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Nile is a Technical Death Metal band from South Carolina, USA, founded in 1993. They have a Egyptian theme (hence the name), and many of their lyrics deal with Ancient Egyptian history and mythology. They also use themes of Lovecraftian horror.


  • Worship the Animal (demo, 1994)
  • Festivals of Atonement (EP, 1995)
  • Ramses Bringer of War (EP, 1997)
  • Amongst the Catacombs of Nephren-Ka (1998)
  • Black Seeds of Vengeance (2000)
  • In the Beginning (2000, compilation of the Festivals and Ramses EPs)
  • Born (2002)
  • In Their Darkened Shrines (2002)
  • Annihilation of the Wicked (2005)
  • Legacy of the Catacombs (2007)
  • Ithyphallic (2007)
  • Those Whom the Gods Detest (2009)
  • At the Gate of Sethu (2012)
  • What Should Not Be Unearthed (2015)
  • Vile Nilotic Rites (2019)

Current lineup:

  • Karl Sanders: guitars, vocals (1993-present)
  • George Kollias: drums (2004-present)
  • Brian Kingsland: guitars, vocals (2017-present)

Former members:

  • Dallas Toler-Wade: vocals, guitars, bass (1997-2017)
  • Chief Spires: vocals, bass (1993-2001)
  • Jon Vesano: bass, vocals (2001-2005)
  • Joe Payne: bass, vocals (2005-2007)
  • Chris Lollis: bass, vocals (2007-2012)
  • Todd Ellis: bass, vocals (2012-2015)
  • Pete Hammoura: drums, percussion, vocals (1993-2001)
  • Tony Laureano: drums (2001-2004)
  • Brad Parris: bass, vocals (2015-2022)


  • Adaptational Alternate Ending: "The Eye of Ra" has a Downer Ending, with Sekhmet rampaging across the world and no end in sight to her slaughter of humanity. The original myth ended with Sekhmet being tricked into getting drunk (thanks to Ra mixing beer with red dye so it resembled blood) until she fell asleep. In the liner notes, Karl says that his nihilistic side made him choose to get rid of that story's happy ending and have Sekhmet cleanse the earth of humanity.
  • A God Am I: Invoked in "The Supreme Humanism of Megalomania".
  • All Drummers Are Animals: Played with; George is a pretty laid-back guy, but his playing tends to be extremely fast-paced, to the point of a joke being made that his parts sound like someone pushed a drumkit down a staircase.
  • Always Night: The liner notes for "Annihilation of the Wicked" say that Afu-Ra's boat, and by extension the sun, actually navigates around Seker's kingdom rather than attempting to sail through, because of how difficult the navigation through darkness would be.
    The dominion of Seker
    Barren desert of eternal night
  • And There Was Much Rejoicing: Revel in Their Suffering involves an oppressed people celebrating the downfall of their oppressors.
  • Audience Participation Song: A lot of their songs, most prominently "Black Seeds of Vengeance," and "4th Arra of Dagon," where, during the outro chants of the songs, the band will often step away from the microphones and chant along with the crowd and will often invite fellow musicians from other bands on their tour packages to come onstage and participate as well.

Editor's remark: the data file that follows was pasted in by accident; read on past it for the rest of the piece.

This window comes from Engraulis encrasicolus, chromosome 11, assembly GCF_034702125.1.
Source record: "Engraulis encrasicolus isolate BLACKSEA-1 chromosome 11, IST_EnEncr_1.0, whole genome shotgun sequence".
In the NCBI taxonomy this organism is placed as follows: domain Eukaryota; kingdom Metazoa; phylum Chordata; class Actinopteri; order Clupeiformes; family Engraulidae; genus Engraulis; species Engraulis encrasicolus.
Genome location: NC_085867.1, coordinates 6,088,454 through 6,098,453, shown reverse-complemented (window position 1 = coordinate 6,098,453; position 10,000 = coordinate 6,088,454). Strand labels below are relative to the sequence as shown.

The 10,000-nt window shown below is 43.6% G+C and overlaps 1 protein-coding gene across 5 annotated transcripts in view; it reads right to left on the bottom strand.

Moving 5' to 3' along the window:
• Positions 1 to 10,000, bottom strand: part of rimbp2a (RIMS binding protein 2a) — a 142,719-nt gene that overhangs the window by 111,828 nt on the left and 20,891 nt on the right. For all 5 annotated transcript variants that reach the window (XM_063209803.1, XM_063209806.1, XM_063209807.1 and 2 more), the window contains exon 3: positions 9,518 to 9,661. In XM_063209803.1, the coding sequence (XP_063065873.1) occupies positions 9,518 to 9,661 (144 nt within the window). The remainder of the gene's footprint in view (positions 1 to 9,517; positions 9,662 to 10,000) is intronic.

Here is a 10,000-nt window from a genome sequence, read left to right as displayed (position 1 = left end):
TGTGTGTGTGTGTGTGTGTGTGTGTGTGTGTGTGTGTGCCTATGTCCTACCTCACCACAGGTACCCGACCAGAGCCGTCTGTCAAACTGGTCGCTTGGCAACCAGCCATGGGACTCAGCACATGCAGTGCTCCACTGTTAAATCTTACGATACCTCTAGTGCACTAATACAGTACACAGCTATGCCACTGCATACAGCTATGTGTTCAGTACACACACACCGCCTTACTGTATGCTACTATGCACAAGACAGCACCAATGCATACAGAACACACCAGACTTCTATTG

• Badass Boast: User Maat Re is essentially one big boast telling of Ramses II's "amazing" accomplishments, including the boast that his legacy will last a million years. The trope is subverted in that Ramses feels that his father still views him as being unworthy of his legacy. Considering that we still know him as "Ramses the Great" might lend a bit of appreciation to his contributions, however.
    • This makes more sense when you understand Ramses' throne name "User Maat Re" ("Strong is the Justice of Re") was corrupted by the ancient Greeks into "Ozymandias", which Percy Bysshe Shelley turned into the trope namer for Look on My Works, Ye Mighty, and Despair.
  • Badass Bookworm: Karl Sanders is a walking encyclopedia of Egyptian mythology and history. He even has a personal library filled with Egyptology books.
  • Beneath the Earth: "Von unaussprechlichen Kulten" features lyrics about this.
  • Big Fun: Karl and Brad.
  • Bilingual Bonus: Discussed in the liner notes for "Von unaussprechlichen Kulten". Karl notes that the English (Nameless Cults) and German (Unaussprechlichen Kulten) translations of the book's title, as conceived respectively by Robert E. Howard and August Derleth, members of H. P. Lovecraft's circle of collaborators, don't precisely match with each other. He lists the literal translation of "Unaussprechlichen Kulten" as being "Unpronounceable Cults", appropriate for a (fictional) book that concerns itself with the followers of Eldritch Abominations whose names were beyond humanity's ability to correctly pronounce. (other sources note "Unnameable" and "Unspeakable" as other viable translations for Unaussprechliche(n), all of these again being appropriate given the subject matter). He also notes that the name "Unaussprechlichen Kulten" is actually grammatically incorrect in German, and even notes a debate he had with himself over whether to stick to this incorrect name or add the German word "Von" (Of) to the front of the name, which would make it correct. (Clearly, he went with the correct version).
  • Bolt of Divine Retribution: In The Imperishable Stars Are Sickened, the dying sun god Ra avenges the victims of humanity's inumerable atrocities by using a supernova to obliterate mankind along with the planet earth.